Even the language on human rights reflects a straddle. On the one hand, the NSS promises, “We are not going to impose our values on others.” On the other hand, the NSS promises, “We will continue to champion American values and offer encouragement to those struggling for human dignity in their societies.” That sounds more like Bush’s 2006 NSS than not, to my ears. Ditto the language on development aid (including the shout-out to the Millenium Challenge Corporation).
4. That said, this is a bleaker, less optimistic NSS than the last several – in that respect, something of a throwback to Bush’ 2002 NSS, which was written in the wake of the 9/11 attacks. The implicit theme of this NSS is competition – the word or its cognates appears nearly 75 times in the document. The NSS repeatedly reminds the reader how the United States faces competition and even exploitation from adversaries and partners alike.
While the NSS does have some boilerplate language about what we have achieved with our allies, I suspect that our allies will also note that they are just as often referred to as rivals as they are as partners – and just as often called out for not doing enough as they are acknowledged for what they have done.
The language here occasionally sets fire to some straw men. For instance, I don’t think anyone who worked on national security issues over the past 25 years will recognize themselves in this paragraph: “Since the 1990s, the United States displayed a great degree of strategic complacency. We assumed that our military superiority was guaranteed and that a democratic peace was inevitable. We believed that liberal-democratic enlargement and inclusion would fundamentally alter the nature of international relations, and that competition would give way to peaceful cooperation.”
However, even in the harsher tone I found something to like. The NSS advanced a concept that has not had wide currency until now: the “national security innovation base (NSIB),” referring to the “American network of knowledge, capabilities, and people—including academia, National Laboratories, and the private sector—that turns ideas into innovations, transforms discoveries into successful commercial products and companies, and protects and enhance the American way of life.” The NSS notes, rightly, that the efforts by China (and others) to steal U.S. intellectual property should be viewed not merely as an economic problem, but also fundamentally as a national security threat. I think the NSS misses a step here in failing to recognize that this is not merely an “American” network, but rather a globalized network with America as a critical node. Thus, steps that have the unintended effect of hobbling the flow of ideas and human capital into the United States might hurt the NSIB. But Trump deserves credit for raising the salience of this concern.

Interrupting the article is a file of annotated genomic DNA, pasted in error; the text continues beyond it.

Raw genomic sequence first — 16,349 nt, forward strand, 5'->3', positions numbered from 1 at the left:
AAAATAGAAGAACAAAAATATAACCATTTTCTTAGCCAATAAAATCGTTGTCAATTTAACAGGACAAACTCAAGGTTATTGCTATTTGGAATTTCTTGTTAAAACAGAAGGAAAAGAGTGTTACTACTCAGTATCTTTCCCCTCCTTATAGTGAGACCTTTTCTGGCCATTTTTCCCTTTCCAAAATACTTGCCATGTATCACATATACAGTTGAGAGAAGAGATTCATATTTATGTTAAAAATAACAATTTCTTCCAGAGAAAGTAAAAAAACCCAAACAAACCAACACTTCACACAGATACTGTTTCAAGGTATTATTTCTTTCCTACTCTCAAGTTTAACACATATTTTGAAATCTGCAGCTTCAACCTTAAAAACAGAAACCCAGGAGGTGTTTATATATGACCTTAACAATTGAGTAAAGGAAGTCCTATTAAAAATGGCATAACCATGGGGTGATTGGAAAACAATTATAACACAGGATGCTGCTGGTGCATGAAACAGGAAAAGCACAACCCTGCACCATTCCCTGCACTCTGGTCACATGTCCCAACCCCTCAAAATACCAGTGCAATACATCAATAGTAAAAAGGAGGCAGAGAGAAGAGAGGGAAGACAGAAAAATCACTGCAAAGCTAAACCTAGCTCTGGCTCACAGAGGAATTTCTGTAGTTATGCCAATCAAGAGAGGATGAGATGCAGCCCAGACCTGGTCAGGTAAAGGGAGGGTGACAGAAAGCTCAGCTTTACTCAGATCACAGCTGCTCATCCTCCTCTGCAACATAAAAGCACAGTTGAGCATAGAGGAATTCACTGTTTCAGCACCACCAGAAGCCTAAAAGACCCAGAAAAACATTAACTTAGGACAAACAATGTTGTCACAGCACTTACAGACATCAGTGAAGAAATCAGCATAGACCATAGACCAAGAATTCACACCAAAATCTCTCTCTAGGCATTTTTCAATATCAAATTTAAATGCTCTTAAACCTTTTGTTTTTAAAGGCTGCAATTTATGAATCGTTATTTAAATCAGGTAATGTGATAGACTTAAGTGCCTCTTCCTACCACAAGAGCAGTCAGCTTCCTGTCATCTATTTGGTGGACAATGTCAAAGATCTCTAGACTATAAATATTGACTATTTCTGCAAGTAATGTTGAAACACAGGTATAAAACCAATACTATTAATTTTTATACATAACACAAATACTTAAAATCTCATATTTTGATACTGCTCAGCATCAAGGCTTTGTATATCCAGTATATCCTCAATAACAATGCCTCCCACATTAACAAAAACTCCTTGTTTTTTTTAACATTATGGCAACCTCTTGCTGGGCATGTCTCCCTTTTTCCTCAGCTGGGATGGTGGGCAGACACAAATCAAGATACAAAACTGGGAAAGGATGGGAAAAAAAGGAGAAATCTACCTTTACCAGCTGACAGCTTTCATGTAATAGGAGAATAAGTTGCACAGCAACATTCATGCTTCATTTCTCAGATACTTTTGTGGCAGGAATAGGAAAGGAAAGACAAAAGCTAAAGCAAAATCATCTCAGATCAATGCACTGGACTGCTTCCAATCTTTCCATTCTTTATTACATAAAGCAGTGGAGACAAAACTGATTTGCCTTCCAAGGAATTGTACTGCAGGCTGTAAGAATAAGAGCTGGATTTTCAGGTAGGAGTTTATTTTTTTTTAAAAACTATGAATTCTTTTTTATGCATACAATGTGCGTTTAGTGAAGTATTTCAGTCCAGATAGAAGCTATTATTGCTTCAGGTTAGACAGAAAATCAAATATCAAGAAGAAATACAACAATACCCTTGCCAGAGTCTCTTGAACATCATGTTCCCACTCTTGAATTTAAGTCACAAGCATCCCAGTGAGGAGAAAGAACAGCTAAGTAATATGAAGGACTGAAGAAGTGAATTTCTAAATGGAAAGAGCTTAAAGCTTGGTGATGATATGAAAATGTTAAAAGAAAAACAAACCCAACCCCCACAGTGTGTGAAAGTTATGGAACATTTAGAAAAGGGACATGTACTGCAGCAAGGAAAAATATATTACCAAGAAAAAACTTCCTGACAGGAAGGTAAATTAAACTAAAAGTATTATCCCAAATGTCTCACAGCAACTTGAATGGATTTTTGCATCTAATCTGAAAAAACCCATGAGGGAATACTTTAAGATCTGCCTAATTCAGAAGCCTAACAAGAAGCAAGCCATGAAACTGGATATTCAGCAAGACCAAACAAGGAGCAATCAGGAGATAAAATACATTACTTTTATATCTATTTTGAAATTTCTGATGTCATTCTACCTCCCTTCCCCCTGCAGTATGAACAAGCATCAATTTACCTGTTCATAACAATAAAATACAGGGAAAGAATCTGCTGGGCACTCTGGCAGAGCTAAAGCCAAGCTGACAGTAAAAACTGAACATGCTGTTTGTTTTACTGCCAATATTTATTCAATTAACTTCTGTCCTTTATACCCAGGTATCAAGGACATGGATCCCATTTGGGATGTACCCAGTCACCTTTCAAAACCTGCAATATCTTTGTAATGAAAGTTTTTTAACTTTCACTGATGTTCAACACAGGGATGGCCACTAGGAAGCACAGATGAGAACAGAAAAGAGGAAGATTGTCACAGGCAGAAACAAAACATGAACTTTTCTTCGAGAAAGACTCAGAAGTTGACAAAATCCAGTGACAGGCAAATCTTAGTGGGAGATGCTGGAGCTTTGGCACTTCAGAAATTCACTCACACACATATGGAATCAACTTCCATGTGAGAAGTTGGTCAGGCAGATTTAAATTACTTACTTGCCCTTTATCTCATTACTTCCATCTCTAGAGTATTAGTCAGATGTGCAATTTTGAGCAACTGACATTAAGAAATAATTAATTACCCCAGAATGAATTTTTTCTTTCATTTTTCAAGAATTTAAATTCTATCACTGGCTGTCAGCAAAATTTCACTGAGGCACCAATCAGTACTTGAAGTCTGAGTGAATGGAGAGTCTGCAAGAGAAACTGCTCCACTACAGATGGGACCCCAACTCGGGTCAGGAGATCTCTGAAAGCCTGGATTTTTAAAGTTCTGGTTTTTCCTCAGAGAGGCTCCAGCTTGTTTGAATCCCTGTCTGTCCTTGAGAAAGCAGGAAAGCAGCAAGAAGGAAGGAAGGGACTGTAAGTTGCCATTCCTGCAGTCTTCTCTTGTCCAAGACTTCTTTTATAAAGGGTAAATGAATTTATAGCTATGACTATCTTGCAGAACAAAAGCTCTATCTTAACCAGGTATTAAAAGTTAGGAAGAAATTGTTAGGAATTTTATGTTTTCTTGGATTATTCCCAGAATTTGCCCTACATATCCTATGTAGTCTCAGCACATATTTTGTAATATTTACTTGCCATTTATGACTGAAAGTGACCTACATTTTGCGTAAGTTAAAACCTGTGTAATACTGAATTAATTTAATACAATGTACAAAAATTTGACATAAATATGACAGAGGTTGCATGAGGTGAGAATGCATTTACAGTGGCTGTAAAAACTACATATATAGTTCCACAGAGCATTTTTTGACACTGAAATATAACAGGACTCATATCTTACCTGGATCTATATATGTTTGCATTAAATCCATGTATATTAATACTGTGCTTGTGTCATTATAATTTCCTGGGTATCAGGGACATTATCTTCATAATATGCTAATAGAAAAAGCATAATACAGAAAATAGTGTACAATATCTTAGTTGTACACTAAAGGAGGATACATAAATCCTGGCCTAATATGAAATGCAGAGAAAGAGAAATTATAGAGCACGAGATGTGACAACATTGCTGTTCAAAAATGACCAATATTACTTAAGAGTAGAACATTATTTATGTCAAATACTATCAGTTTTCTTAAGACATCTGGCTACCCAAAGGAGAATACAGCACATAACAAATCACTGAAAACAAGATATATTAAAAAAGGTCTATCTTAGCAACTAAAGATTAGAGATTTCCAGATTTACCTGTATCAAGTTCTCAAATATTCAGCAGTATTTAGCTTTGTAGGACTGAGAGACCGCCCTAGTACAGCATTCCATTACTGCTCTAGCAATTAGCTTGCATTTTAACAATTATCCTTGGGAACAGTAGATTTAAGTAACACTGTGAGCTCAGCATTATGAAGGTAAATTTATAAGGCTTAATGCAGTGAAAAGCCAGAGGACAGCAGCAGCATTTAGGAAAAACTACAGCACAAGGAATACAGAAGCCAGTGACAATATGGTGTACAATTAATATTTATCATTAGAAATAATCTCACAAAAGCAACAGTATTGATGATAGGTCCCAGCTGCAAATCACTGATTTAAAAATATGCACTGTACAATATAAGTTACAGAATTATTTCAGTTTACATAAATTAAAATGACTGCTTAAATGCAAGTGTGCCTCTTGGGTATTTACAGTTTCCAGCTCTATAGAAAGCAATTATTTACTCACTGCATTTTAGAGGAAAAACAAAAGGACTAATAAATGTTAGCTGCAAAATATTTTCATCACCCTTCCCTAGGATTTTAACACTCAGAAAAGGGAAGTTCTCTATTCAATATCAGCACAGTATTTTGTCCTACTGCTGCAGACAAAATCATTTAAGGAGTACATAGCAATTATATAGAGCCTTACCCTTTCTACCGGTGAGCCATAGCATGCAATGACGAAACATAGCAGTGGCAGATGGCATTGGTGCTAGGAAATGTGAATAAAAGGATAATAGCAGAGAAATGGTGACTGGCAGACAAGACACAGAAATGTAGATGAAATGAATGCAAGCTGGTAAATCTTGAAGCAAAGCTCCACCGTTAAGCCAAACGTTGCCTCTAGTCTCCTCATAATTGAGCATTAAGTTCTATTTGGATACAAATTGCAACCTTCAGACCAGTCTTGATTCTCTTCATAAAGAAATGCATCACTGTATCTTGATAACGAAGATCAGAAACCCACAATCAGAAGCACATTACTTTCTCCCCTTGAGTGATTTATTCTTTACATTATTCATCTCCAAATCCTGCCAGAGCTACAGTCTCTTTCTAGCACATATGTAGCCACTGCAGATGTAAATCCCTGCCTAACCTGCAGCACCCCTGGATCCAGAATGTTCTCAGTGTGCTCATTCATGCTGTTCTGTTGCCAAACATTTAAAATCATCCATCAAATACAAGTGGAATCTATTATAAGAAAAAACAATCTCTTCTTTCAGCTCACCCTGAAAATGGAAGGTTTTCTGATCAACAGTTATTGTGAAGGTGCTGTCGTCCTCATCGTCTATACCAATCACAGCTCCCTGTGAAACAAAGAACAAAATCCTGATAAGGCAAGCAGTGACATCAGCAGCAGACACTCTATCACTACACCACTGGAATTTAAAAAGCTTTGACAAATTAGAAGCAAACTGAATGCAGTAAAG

5. The devil will be in the details of execution, which will require bridging gaps between the rhetoric of Trump’s NSS and the reality of the policies pursued thus far.
The problem here is not with the “priority actions” outlined in the NSS. The vast majority of them are sensible, or at the least (as in the case of the border wall or regulatory/tax reform), sensible articulations of well-established Trump policy priorities. If the administration carries through on these priority actions, they will indeed have helped make America safer, stronger, and more resilient.
Rather, the problem is in the awkward bits the NSS elides over. Consider just a few:
It is unreasonable to expect any omnibus document to bridge every gap between word and deed. And some of the candor missing in this document may show up in the classified annex the administration apparently plans to develop in the new year.
Overall, however, this is a workable foundation for Trump’s national security efforts and a welcome respite from the melodrama that has surrounded the administration in other respects. The NSS will not rebut the administration’s critics, but it will serve as a useful point of departure for future debates and dialogue. That is not a noteworthy achievement for a team that has faced a tough first year.